Allow setting of default messages for presence statuses. For example, you could suggest alternative contact methods.
Letting people automatically know when you are next free based on your calendar, e.g. “Garry is busy right now but will become available at 14:00?”
Mute – raise hand – unmute. Please, dear Microsoft Teams, help people to lower their hands when they have made their point. EVERYONE forgets to lower their hands!
Smart tooltips when writing a message or making a calendar invite (like you get in Outlook).
Suggestions to make a team instead or to discuss in an existing team when you create a groupchat with the same people. Also suggesting NOT to mention a whole team or a channel.
What is your top tip for tip top Microsoft 365 etiquette?
Teams is for teamwork & sharing is caring & all that glitters are unicorns.
Learn to use the tools together with your team as working together will help that combined understanding.
Use scheduling assistant to ensure people are free and if you cannot find a time when everyone is free, use FindTime to offer options to all attendees.
Make sure that you respond to meeting invites and add messages to responses. Just leaving things hanging leaves people unclear on what is going to happen.
Respect others – don’t take over the meeting. Keep your mic off unless you speak. Keep the camera on and pay attention to the meeting (don’t multitask – I am guilty on this one). In Microsoft 365, work together, put files and apps already in version 0.1 to a shared location. This can make it clear that it is in draft but is available for viewing straight away.
Don’t let people jump from meeting to meeting. Schedule meetings that everyone can take a break, especially in this current world where everyone is at home.
Use Subject lines in conversations, you can search messages by subject line in Teams and it makes them more discoverable.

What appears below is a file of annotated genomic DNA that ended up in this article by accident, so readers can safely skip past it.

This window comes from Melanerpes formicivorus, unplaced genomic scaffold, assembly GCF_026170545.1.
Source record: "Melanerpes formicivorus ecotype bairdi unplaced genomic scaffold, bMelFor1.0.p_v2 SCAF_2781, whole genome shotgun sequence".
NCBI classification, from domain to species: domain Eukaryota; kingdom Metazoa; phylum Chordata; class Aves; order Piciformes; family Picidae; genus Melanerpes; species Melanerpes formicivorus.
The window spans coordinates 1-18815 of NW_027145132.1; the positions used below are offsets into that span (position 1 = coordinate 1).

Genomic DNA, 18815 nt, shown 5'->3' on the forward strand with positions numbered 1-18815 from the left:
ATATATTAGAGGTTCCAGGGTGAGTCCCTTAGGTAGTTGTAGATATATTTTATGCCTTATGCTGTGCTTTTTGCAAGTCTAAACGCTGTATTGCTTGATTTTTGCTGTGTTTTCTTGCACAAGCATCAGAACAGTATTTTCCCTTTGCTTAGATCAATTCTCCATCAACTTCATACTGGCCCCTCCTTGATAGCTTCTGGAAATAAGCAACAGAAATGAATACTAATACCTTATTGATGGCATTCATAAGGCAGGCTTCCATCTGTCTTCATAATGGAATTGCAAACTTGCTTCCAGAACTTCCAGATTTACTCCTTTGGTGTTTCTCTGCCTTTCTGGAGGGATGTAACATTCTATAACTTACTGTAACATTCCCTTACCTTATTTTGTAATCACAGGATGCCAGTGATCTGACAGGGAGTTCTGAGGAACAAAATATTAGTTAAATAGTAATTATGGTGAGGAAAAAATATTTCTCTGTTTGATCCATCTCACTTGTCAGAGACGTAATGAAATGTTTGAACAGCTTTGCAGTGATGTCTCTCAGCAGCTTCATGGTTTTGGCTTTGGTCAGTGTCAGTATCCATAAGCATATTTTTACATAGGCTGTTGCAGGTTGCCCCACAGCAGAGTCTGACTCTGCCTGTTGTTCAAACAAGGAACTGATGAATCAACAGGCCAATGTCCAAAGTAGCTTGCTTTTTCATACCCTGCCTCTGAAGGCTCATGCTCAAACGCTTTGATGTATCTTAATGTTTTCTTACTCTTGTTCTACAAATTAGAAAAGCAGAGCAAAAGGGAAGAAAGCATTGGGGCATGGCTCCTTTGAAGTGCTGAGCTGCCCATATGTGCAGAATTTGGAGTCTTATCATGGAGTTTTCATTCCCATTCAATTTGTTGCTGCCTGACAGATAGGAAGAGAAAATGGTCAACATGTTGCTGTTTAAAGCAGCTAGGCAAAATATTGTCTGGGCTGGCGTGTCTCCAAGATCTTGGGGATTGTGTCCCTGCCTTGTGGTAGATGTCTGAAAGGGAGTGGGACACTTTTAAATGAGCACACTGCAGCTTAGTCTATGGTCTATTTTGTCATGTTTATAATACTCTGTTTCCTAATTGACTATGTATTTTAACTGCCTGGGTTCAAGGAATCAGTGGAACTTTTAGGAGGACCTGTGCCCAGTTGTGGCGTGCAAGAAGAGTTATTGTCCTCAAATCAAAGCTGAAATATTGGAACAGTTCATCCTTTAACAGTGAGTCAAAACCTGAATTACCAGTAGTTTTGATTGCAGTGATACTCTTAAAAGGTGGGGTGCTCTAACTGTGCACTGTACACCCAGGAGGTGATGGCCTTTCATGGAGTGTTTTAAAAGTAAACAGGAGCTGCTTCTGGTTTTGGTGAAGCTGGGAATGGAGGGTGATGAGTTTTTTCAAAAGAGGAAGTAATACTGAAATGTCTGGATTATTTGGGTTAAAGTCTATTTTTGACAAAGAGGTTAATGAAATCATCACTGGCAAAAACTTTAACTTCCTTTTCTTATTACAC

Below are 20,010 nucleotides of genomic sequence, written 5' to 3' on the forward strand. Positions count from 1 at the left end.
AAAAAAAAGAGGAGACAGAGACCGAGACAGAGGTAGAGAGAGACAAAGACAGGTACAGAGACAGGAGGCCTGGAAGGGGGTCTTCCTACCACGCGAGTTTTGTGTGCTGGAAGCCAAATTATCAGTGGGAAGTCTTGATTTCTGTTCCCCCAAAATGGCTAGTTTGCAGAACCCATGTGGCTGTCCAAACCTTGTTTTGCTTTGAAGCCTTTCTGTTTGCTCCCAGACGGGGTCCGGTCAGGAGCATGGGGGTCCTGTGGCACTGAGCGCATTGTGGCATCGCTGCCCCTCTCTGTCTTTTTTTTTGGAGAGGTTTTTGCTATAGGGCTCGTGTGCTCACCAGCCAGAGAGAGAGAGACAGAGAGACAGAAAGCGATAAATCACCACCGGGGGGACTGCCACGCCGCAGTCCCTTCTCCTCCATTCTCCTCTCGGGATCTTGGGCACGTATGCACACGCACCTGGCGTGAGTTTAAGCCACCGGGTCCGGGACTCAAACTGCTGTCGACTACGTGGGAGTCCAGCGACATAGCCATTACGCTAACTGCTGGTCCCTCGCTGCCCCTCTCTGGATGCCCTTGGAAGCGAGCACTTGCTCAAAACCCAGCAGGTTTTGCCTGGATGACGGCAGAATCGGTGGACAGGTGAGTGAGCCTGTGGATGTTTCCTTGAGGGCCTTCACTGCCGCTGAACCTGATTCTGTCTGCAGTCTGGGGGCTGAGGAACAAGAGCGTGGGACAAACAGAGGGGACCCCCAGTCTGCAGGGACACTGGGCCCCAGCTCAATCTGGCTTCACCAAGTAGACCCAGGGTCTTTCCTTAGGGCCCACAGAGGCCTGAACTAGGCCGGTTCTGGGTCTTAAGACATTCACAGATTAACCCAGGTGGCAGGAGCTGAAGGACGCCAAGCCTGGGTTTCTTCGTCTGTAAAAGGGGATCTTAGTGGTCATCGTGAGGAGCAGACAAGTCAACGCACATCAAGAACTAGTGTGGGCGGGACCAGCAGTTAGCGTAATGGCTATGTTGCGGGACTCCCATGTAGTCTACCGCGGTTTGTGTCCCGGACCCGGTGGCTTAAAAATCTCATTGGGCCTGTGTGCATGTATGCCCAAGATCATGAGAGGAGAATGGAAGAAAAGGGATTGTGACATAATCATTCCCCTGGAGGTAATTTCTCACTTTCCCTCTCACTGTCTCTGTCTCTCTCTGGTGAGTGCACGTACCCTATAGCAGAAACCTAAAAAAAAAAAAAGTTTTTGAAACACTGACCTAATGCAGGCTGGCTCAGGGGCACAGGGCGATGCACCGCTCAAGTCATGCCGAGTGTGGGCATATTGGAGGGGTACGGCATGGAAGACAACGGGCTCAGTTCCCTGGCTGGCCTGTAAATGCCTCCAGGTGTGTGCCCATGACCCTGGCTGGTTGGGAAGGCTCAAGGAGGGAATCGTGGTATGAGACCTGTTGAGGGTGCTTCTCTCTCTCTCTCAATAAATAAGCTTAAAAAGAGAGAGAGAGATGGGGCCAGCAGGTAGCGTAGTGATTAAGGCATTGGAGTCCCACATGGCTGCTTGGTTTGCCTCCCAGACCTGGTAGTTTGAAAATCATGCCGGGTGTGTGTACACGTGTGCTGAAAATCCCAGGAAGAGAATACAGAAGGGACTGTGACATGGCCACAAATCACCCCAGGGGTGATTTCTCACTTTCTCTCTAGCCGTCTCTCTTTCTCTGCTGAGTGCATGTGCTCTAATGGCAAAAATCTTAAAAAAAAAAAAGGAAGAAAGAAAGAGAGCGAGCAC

Don’t just throw documents into Files and expect people to know that they are there. Follow up your upload with a post in the chat area to let people know that are there. For imporant documents start a new conversation with subject line and shared file, this helps discoverability of the document and also a good starting point for document conversations.
Share the way you work in email footers and your status message and encourage others to do the same to set expectations for how they expect you to engage.
We all had a great time during the session, despite my buzzer adding that frisson to the atmosphere. Vesa and Luise won through to the final where they had to defend the indefensible, showing their ability to justify things that probably shouldn’t be.
- Luise - What we need is a new service for tracking tasks in Microsoft 365
- Vesa - Agendas in meeting invites are a waste of time
Both were very articulate and had me persuaded that they were great ideas (outrageous!) but Vesa just managed to take the win by mentioning whiskey!
I would like to give my heart felt thanks to Luise, Vesa, Karoliina, Garry and Al for all their great tips and for being so entertaining with them. If you would like to hear more of these events, let user group and conference organisers know and we’ll see what we can do!